No. Roman crucifixion was a barbaric ordeal, in which the cruellest implements and the most effective execution techniques came together to produce that highest level of pain and highest certainty of death. In the whole of human history, not a single person has been recorded to have survived a full Roman crucifixion(20). In addition, the Roman executioners would have crucified Jesus in the knowledge that Jesus had been previously claiming that He would die and rise again(21). Therefore, the idea that they mistakenly let him survive is doubtful.


On top of this, in 1986, William Edwards, Wesley Gabel and Floyd Hosmer published an article in the Journal of the American Medical Association investigating the medical evidence for the death of Jesus. Their abstract read:

“Jesus of Nazareth underwent Jewish and Roman trials, was flogged and was sentenced to death by crucifixion…Modern medical interpretation of the historical evidence indicates that Jesus was dead when taken down from the cross”(22)


2. Does Swoon Theory fit with the testimonies of Jesus’ followers?

No. Even if Jesus had survived a full Roman crucifixion, he would have come to the disciples very close to death and in need of intensive medical care. Therefore, the idea that the disciples mistook these battered remains of a man for the gloriously risen Messiah of God seems unlikely.


3. Does Swoon Theory fit with the testimonies of sceptics?

Highly unlikely. The transformations in the lives of Paul and James indicate spectacular and unmistakable encounters with the risen Jesus. I do not think that a man who had just about survived a full Roman crucifixion would have been capable of synthesising such spectacular encounters.


Theory 5: The Resurrection

But there is one more theory we have not yet discussed: the theory that Jesus really died, and then was really brought back to life.


1. Does Resurrection Theory fit with the crucifixion?

Yes. The resurrection requires Jesus to have definitely died. The crucifixion provides this certainty.


2. Does Resurrection Theory fit with the testimonies of Jesus’ followers?

Yes. If Jesus rose and appeared to His followers for long enough for them to verify it was Him, this would explain their confident proclamations of Jesus’ resurrection.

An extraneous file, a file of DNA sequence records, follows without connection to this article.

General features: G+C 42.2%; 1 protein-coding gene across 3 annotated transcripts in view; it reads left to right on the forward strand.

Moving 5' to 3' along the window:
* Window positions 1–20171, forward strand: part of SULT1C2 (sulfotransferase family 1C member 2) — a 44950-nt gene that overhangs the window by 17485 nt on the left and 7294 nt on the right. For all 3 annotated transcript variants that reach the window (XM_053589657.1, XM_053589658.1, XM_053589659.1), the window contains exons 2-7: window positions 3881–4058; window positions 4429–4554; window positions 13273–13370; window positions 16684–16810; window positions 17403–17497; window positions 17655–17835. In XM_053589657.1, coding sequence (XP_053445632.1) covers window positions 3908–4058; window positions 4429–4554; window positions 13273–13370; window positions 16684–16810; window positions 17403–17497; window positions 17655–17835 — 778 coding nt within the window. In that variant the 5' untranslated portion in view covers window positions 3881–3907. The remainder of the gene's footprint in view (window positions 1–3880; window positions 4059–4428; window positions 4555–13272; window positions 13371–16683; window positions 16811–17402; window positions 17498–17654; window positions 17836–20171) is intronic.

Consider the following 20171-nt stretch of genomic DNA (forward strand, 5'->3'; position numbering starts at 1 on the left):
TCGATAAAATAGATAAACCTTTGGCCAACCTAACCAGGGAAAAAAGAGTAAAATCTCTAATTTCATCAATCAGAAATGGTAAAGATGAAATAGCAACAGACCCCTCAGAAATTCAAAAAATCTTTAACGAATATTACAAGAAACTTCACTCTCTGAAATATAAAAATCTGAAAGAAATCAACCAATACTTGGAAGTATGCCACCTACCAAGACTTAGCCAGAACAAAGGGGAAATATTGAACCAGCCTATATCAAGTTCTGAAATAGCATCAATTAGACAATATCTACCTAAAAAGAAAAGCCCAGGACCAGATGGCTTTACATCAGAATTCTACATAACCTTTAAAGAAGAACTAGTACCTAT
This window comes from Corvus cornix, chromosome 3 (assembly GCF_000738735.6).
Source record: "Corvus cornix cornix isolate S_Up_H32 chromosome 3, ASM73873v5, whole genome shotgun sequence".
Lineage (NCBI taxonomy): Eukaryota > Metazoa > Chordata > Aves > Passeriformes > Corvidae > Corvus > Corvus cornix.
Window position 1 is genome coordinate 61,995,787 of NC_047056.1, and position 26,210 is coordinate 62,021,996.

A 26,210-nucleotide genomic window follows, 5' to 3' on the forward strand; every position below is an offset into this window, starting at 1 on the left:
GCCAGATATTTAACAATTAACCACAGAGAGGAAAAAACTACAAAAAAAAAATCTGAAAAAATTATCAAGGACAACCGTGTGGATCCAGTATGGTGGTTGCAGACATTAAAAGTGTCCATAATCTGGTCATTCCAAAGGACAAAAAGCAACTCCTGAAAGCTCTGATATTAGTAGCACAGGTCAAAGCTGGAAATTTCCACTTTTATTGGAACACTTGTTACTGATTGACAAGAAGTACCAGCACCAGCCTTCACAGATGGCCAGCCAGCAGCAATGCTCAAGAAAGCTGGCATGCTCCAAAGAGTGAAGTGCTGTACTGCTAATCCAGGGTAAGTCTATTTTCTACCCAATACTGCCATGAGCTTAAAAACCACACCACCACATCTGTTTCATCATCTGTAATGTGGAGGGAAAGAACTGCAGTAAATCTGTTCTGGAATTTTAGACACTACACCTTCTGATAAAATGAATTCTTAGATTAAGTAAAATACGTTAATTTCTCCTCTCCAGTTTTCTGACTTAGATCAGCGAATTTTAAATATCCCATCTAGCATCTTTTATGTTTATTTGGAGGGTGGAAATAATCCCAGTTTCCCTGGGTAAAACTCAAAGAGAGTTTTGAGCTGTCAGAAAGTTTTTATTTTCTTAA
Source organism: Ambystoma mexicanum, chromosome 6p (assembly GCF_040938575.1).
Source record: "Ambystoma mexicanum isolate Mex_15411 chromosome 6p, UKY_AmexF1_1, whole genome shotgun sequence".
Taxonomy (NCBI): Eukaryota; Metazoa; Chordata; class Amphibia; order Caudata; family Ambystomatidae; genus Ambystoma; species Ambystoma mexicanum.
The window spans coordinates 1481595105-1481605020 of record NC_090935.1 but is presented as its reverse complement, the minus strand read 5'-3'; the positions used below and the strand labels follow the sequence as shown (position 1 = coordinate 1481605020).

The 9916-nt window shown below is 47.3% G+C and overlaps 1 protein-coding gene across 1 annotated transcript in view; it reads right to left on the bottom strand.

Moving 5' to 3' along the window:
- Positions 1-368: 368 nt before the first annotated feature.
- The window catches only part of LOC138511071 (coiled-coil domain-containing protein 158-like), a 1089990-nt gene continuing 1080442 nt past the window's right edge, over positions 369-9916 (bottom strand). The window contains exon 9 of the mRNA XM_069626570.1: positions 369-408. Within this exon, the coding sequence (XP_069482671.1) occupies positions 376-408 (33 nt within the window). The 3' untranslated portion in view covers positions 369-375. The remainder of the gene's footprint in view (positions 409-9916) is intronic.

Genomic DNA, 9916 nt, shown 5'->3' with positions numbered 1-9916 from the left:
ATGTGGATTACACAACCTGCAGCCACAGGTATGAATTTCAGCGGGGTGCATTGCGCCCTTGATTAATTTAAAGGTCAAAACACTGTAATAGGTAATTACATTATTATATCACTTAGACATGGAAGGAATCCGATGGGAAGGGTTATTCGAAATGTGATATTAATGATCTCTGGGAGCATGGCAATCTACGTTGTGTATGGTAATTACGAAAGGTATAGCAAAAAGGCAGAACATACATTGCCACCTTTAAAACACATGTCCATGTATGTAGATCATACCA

3. Does Resurrection Theory fit with the testimonies of sceptics?

Yes. As with the followers, Jesus’ resurrection would have allowed Him to appear to sceptics in a way that enabled them to verify it was indeed Him.

Conclusion

A common question that I have heard asked in Q&As is: “Why doesn’t God make Himself more obvious?” I think that through the resurrection of Jesus, God has made Himself very clear. However, it does stand to reason that He could make Himself clearer; perhaps He could write “made by God” on every atom, or speak audibly to everyone on the planet. However, God’s desire is not to simply prove His existence to us; He also wants to enter a relationship with us.


Jesus didn’t come to Earth to simply proclaim the existence of God; He came with a bigger message. Jesus explained that all human beings are sinful, and the punishment for sin is death and eternal separation from God(23).


However, in 1 Peter 2:24, Peter writes “He (Jesus) himself bore our sins in his body on the cross, so that we might die to sins and live for righteousness; by his wounds you have been healed.”(24) Peter explains that on the cross of crucifixion, Jesus took our sin upon himself, and with it, the punishment of death that we rightly deserve. By going to the cross, Jesus granted us the gift of forgiveness, so that we may be reconciled with God and live with Him in paradise for eternity.


The message of Easter is either the one of the most outlandish and deceptive claims in mythology, or the greatest news in human history. The key question is, where does the evidence point?



Notes

  1. 1 Corinthians 15:14 (NIV)

  2. Josephus, The Antiquities of the Jews, 63-64

  3. Tacitus, Annals, 15.44

  4. The Babylonian Talmud, Sanhedrin 43a

  5. List compiled by Josh McDowell, Holman Bible Dictionary, cit. pp. 118-122

  6. Gerd L¸demann,What Really Happened to Jesus?, trans. John Bowden (Louisville, Kent.: Westminster John Knox Press, 1995), 80.

  7. 1 Corinthians 15:3-8 (NIV)

  8. Craig Blomberg interview with Lee Strobel, The Case for Christ, 44

  9. Acts 8:1-3

  10. Acts 7:54-8:1

  11. g. Philippians 1:21

  12. John 7:5 (NIV)

  13. Mark 3:20-21 (NIV)

  14. Hegesippus, 5th book of Commentaries

  15. James 1:1

  16. Matthew 28:11-15

  17. Lee Strobel, Is it Reasonable to Believe Jesus Rose? Lecture, at Thrive Conference (2013)

  18. Qur’an Surah 4:157 (Sahih International)

  19. Al-Nasa’I, Al-Kubra, 6:489

  20. As argued by Nabeel Qureshi, Did Jesus Really Rise From the Dead?, event at Emory University (10th April, 2014)

  21. Matthew 12:38-40

  22. William D. Edwards, Wesley J. Gabel, Floyd E. Hosmer, On the Physical Death of Jesus, JAMA (March 21 1986) Vol 255, No. 11 (emphasis added)

  23. Romans 3:23, Matthew 13:40-43, John 3:5-8

  24. 1 Peter 2:24 (NIV)